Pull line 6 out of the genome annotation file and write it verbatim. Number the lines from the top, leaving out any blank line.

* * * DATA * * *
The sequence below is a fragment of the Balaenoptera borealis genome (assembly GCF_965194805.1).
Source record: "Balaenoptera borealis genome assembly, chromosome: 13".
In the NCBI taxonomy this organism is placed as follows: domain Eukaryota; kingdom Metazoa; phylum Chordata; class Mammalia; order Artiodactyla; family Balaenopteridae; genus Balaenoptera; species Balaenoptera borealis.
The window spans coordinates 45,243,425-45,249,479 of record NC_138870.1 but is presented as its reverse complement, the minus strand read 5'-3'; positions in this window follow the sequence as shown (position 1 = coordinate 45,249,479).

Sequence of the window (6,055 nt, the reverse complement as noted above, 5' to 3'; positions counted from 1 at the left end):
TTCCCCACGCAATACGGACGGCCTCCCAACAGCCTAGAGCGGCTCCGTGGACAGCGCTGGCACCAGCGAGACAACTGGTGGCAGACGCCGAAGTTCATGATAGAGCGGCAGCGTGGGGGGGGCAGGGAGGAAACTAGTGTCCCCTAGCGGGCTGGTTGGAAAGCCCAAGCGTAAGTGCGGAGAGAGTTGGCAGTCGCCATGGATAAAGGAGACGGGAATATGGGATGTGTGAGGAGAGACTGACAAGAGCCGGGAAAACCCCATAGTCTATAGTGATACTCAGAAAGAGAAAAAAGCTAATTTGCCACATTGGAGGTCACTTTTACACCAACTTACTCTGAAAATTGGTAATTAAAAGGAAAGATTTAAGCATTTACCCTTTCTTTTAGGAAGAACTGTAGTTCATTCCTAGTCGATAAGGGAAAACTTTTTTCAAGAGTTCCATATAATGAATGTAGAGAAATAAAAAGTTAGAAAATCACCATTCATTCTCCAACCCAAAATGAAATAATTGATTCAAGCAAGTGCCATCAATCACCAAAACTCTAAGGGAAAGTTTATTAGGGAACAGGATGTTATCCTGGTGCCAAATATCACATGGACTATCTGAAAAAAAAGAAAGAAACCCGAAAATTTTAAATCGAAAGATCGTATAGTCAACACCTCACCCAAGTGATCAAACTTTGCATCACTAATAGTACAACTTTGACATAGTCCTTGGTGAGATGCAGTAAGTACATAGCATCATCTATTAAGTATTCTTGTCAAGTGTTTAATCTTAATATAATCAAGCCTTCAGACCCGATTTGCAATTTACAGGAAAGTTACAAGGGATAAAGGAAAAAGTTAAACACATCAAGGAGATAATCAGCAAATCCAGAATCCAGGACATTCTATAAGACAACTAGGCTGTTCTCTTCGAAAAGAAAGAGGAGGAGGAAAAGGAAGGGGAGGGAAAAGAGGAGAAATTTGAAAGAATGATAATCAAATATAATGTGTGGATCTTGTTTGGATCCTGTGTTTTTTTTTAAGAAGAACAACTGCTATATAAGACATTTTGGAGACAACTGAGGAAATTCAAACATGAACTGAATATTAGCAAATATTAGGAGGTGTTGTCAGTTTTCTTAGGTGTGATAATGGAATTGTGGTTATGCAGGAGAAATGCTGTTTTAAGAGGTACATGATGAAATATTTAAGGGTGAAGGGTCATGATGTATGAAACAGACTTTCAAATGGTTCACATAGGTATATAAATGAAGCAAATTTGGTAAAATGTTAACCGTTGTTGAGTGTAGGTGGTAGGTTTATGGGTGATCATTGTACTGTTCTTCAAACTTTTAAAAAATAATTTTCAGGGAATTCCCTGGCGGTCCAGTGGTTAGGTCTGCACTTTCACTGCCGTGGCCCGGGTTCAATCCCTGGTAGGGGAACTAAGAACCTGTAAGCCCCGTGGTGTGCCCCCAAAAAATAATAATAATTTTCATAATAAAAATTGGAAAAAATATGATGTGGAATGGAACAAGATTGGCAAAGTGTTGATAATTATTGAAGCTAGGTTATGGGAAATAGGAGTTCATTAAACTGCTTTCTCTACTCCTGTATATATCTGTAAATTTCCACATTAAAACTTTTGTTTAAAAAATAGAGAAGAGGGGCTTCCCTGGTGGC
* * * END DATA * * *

TTCCCCACGCAATACGGACGGCCTCCCAACAGCCTAGAGCGGCTCCGTGGACAGCGCTGGCACCAGCGAGACAACTGGTGGCAGACGCCGAAGTTCATGATAGAGCGGCAGCGTGGGGGGGGCAGGGAGGAAACTAGTGTCCCCTAGCGGGCTGGTTGGAAAGCCCAAGCGTAAGTGCGGAGAGAGTTGGCAGTCGCCATGGATAAAGGAGACGGGAATATGGGATGTGTGAGGAGAGACTGACAAGAGCCGGGAAAACCCCATAGTCTATAGTGATACTCAGAAAGAGAAAAAAGCTAATTTGCCACATTGGAGGTCACTTTTACACCAACTTACTCTGAAAATTGGTAATTAAAAGGAAAGATTTAAGCATTTACCCTTTCTTTTAGGAAGAACTGTAGTTCATTCCTAGTCGATAAGGGAAAACTTTTTTCAAGAGTTCCATATAATGAATGTAGAGAAATAAAAAGTTAGAAAATCACCATTCATTCTCCAACCCAAAATGAAATAATTGATTCAAGCAAGTGCCATCAATCACCAAAACTCTAAGGGAAAGTTTATTAGGGAACAGGATGTTATCCTGGTGCCAAATATCACATGGACTATCTGAAAAAAAAGAAAGAAACCCGAAAATTTTAAATCGAAAGATCGTATAGTCAACACCTCACCCAAGTGATCAAACTTTGCATCACTAATAGTACAACTTTGACATAGTCCTTGGTGAGATGCAGTAAGTACATAGCATCATCTATTAAGTATTCTTGTCAAGTGTTTAATCTTAATATAATCAAGCCTTCAGACCCGATTTGCAATTTACAGGAAAGTTACAAGGGATAAAGGAAAAAGTTAAACACATCAAGGAGATAATCAGCAAATCCAGAATCCAGGACATTCTATAAGACAACTAGGCTGTTCTCTTCGAAAAGAAAGAGGAGGAGGAAAAGGAAGGGGAGGGAAAAGAGGAGAAATTTGAAAGAATGATAATCAAATATAATGTGTGGATCTTGTTTGGATCCTGTGTTTTTTTTTAAGAAGAACAACTGCTATATAAGACATTTTGGAGACAACTGAGGAAATTCAAACATGAACTGAATATTAGCAAATATTAGGAGGTGTTGTCAGTTTTCTTAGGTGTGATAATGGAATTGTGGTTATGCAGGAGAAATGCTGTTTTAAGAGGTACATGATGAAATATTTAAGGGTGAAGGGTCATGATGTATGAAACAGACTTTCAAATGGTTCACATAGGTATATAAATGAAGCAAATTTGGTAAAATGTTAACCGTTGTTGAGTGTAGGTGGTAGGTTTATGGGTGATCATTGTACTGTTCTTCAAACTTTTAAAAAATAATTTTCAGGGAATTCCCTGGCGGTCCAGTGGTTAGGTCTGCACTTTCACTGCCGTGGCCCGGGTTCAATCCCTGGTAGGGGAACTAAGAACCTGTAAGCCCCGTGGTGTGCCCCCAAAAAATAATAATAATTTTCATAATAAAAATTGGAAAAAATATGATGTGGAATGGAACAAGATTGGCAAAGTGTTGATAATTATTGAAGCTAGGTTATGGGAAATAGGAGTTCATTAAACTGCTTTCTCTACTCCTGTATATATCTGTAAATTTCCACATTAAAACTTTTGTTTAAAAAATAGAGAAGAGGGGCTTCCCTGGTGGC